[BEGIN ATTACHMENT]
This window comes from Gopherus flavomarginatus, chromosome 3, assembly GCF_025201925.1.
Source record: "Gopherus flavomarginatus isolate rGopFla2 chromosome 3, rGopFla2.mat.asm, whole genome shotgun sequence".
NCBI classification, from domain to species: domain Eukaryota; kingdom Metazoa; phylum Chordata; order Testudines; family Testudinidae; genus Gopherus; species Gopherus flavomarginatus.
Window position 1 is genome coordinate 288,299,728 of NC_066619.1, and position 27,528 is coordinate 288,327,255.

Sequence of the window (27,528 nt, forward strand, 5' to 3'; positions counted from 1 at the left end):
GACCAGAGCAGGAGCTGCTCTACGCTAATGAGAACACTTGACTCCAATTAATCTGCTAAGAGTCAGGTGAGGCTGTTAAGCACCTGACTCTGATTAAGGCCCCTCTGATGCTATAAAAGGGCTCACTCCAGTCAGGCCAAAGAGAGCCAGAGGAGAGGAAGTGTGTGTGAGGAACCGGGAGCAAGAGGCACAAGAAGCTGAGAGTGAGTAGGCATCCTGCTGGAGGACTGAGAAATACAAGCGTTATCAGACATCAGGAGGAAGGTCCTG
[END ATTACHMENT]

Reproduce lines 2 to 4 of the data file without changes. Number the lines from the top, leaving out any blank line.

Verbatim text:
Source record: "Gopherus flavomarginatus isolate rGopFla2 chromosome 3, rGopFla2.mat.asm, whole genome shotgun sequence".
NCBI classification, from domain to species: domain Eukaryota; kingdom Metazoa; phylum Chordata; order Testudines; family Testudinidae; genus Gopherus; species Gopherus flavomarginatus.
Window position 1 is genome coordinate 288,299,728 of NC_066619.1, and position 27,528 is coordinate 288,327,255.